An article in the March 13, 2006 issue of Time Magazine, Inside the Pitchfork Rebellion, (http://www.time.com/time/magazine/article/0,9171,1169902,00.html) chronicles the plight of China’s poor rural class, examining the political and economic realities of a nation with an enormous income disparity between urban manufacturing and rural farm workers.
It is impossible to compete with the Chinese on price when their labor costs are only a tiny fraction of ours in America.
FACT: Another significant factor contributing to the higher cost of birch xylitol is the fact that American manufacturers are subjected to a more stringent, much costlier burden of regulatory compliance in the areas of air and water quality, occupational safety, and state and federal food safety standards.
Chinese standards and enforcement lag far behind the US in all these areas. Recent headlines underscore the reality that Chinese food safety standards and/or enforcement thereof is not on par with those of the USA.
Q. I spoke to another xylitol company on the phone, and I was told that all xylitol comes from corn cobs, and that nobody produces xylitol from birch anymore. Were they telling me the truth?
A. NO, THEY WERE TELLING YOU A LIE
FACT: Smart Sweet® xylitol is a derivative of hardwood. It contains no nut products, dairy products, cereals, corn or other grains, or any of their derivatives.
Q. Where does the source material for Smart Sweet® xylitol really come from?
A. IT COMES FROM ORGANIC HARDWOOD
FACT: Almost all the source material for Smart Sweet® xylitol is American grown birch wood. Rarely, if and when demand exceeds the available supply, the raw material is supplemented by hardwood trees grown in renewable managed forests in Austria, comprised of birch and occassionally some beech trees.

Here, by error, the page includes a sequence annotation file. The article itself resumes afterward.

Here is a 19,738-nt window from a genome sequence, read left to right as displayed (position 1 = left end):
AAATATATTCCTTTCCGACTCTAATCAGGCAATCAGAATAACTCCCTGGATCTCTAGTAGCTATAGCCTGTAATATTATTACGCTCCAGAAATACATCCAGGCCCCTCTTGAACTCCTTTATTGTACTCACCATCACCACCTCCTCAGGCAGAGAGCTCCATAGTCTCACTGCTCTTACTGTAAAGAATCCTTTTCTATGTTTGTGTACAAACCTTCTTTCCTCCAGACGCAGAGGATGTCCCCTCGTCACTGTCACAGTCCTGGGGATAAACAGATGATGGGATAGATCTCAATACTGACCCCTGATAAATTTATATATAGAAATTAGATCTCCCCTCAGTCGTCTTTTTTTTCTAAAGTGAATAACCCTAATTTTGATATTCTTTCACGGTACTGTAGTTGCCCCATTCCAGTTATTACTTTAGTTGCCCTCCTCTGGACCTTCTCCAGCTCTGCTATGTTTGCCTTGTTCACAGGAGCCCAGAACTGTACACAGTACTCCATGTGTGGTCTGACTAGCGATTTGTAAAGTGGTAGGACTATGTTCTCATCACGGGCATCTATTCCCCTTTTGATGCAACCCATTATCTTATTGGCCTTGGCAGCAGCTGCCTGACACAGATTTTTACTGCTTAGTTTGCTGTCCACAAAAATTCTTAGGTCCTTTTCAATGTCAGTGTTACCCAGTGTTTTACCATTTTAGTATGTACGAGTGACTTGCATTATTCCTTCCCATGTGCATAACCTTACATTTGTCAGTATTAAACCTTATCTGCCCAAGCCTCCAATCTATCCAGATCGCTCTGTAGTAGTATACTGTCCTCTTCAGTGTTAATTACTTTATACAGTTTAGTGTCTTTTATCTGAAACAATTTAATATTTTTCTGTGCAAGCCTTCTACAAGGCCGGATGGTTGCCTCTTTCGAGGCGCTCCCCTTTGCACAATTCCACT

Q. Some other companies boast about selling pharmaceutical grade xylitol. What grade is Smart Sweet®?
A. SMART SWEET® IS PHARMACEUTICAL GRADE XYLITOL
FACT: Smart Sweet® is made in the USA. All xylitol being produced in the USA is pharmaceutical grade. Xylitol imported from China can either be food grade or pharmaceutical grade.
Q. Why should I buy Smart Sweet® xylitol when it costs more than the Chinese corn cob brands?
A. SMART SWEET® COMES FROM A SOURCE YOU CAN TRUST
Smart Sweet® is made in America with American labor, produced to American standards of quality and safety.
It’s made from organic hardwood, so you can be 100% certain that it’s GMO free.
We think Smart Sweet® tastes better. You can always count on a cool, clean sweetness with no funny aftertaste.
Q. Where can I buy some Smart Sweet® xylitol.
A. SMART SWEET® PRODUCTS CAN BE PURCHASED ONLINE AT www.globalsweet.com AND AT MANY OTHER FINE HEALTH RELATED SITES.
Please note that there is a global shortage of xylitol so call us at 800-601-0688 to get your order in now for Smart Sweet® xylitol.
If your favorite health food store doesn’t carry Smart Sweet® products, ask the management why not. Or else tell us the name of the store and we’ll ask them for you.
For more information on Smart Sweet Birch Xylitol Contact:
BodySong Boutique (Global Sweet)
125 Tremont St.
Rehoboth, MA 02769
or contact us at